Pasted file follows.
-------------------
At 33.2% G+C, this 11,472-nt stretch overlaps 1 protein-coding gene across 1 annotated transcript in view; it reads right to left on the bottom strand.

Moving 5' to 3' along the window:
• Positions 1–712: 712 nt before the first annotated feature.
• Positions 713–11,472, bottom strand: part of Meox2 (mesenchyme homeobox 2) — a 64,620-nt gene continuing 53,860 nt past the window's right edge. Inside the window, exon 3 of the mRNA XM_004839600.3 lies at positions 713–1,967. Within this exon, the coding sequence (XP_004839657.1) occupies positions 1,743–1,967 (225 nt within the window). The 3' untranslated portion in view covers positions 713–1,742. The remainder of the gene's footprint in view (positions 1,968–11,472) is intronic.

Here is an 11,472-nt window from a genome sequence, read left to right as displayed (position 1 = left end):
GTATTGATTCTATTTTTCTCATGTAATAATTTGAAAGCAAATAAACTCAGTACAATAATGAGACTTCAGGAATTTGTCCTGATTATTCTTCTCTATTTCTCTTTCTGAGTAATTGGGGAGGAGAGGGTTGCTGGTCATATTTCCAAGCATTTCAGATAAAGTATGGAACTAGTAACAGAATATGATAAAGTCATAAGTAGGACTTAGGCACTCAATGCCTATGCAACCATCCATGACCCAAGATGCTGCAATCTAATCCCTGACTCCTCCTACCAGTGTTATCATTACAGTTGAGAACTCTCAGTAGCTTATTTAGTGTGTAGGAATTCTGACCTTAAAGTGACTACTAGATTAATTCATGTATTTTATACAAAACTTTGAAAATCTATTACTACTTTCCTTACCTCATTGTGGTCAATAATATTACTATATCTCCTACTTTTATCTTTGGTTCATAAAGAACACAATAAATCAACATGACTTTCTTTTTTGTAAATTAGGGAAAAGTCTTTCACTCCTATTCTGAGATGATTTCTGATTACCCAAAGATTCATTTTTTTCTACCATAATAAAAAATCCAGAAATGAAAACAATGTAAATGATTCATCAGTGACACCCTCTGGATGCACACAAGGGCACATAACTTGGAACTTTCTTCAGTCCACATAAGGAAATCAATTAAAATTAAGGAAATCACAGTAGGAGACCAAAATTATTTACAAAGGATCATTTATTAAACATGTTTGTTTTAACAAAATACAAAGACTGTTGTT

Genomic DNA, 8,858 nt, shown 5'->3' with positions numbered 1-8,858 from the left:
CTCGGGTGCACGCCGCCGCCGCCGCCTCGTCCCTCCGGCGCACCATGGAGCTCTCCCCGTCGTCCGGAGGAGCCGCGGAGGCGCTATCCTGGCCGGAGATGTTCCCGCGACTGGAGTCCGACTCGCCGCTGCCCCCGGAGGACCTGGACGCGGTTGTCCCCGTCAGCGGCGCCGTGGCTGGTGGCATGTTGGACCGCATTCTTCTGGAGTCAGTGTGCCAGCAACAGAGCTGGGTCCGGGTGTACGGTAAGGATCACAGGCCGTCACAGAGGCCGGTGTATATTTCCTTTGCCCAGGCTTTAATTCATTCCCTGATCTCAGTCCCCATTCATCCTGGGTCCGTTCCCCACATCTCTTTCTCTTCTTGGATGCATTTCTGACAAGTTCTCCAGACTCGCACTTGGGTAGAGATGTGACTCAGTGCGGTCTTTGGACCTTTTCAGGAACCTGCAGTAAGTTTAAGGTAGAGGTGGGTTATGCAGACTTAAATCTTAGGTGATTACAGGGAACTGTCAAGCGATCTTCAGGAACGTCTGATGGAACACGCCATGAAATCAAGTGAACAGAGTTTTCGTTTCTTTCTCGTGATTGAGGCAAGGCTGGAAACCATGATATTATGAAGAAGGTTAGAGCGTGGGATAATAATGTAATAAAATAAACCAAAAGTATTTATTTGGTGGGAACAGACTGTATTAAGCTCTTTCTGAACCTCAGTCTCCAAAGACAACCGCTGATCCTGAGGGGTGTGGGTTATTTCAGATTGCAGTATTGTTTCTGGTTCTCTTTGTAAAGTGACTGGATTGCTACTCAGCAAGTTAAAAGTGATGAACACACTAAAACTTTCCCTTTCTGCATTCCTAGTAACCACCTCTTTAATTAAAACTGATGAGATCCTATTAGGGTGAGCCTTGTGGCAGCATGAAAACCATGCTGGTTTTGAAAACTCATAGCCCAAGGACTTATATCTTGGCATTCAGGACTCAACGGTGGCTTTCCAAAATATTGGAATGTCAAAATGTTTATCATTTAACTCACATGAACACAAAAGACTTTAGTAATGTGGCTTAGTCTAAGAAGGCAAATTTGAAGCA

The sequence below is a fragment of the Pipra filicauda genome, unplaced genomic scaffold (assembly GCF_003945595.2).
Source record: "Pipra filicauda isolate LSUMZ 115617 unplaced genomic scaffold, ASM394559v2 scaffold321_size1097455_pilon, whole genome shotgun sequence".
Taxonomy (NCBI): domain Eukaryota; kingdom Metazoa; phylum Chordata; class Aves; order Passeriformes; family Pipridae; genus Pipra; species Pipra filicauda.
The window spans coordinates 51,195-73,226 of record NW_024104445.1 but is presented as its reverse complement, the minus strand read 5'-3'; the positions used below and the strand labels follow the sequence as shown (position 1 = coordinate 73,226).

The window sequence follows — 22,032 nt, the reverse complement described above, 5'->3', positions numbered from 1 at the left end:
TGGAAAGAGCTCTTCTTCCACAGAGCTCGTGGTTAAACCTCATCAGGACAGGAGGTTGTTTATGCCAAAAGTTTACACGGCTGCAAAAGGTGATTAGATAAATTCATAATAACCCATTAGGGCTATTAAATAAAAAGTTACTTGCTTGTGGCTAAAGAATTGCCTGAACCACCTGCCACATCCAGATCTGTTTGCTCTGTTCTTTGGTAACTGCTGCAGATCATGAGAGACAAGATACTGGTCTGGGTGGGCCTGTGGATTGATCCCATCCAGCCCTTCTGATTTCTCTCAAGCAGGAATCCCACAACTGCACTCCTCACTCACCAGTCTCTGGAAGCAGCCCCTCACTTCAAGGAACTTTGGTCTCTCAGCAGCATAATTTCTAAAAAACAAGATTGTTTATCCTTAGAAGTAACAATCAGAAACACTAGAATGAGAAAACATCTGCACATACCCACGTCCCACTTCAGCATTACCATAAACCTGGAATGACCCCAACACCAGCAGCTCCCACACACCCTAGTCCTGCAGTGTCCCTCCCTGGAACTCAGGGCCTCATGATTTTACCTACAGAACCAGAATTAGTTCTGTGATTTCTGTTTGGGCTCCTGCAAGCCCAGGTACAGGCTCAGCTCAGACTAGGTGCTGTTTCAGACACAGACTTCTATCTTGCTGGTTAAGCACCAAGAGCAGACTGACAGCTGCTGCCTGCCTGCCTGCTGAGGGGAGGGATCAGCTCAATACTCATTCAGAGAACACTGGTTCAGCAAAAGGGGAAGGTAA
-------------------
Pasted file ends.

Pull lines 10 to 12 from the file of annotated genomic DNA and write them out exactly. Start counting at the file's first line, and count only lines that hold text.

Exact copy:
Source record: "Pipra filicauda isolate LSUMZ 115617 unplaced genomic scaffold, ASM394559v2 scaffold321_size1097455_pilon, whole genome shotgun sequence".
Taxonomy (NCBI): domain Eukaryota; kingdom Metazoa; phylum Chordata; class Aves; order Passeriformes; family Pipridae; genus Pipra; species Pipra filicauda.
The window spans coordinates 51,195-73,226 of record NW_024104445.1 but is presented as its reverse complement, the minus strand read 5'-3'; the positions used below and the strand labels follow the sequence as shown (position 1 = coordinate 73,226).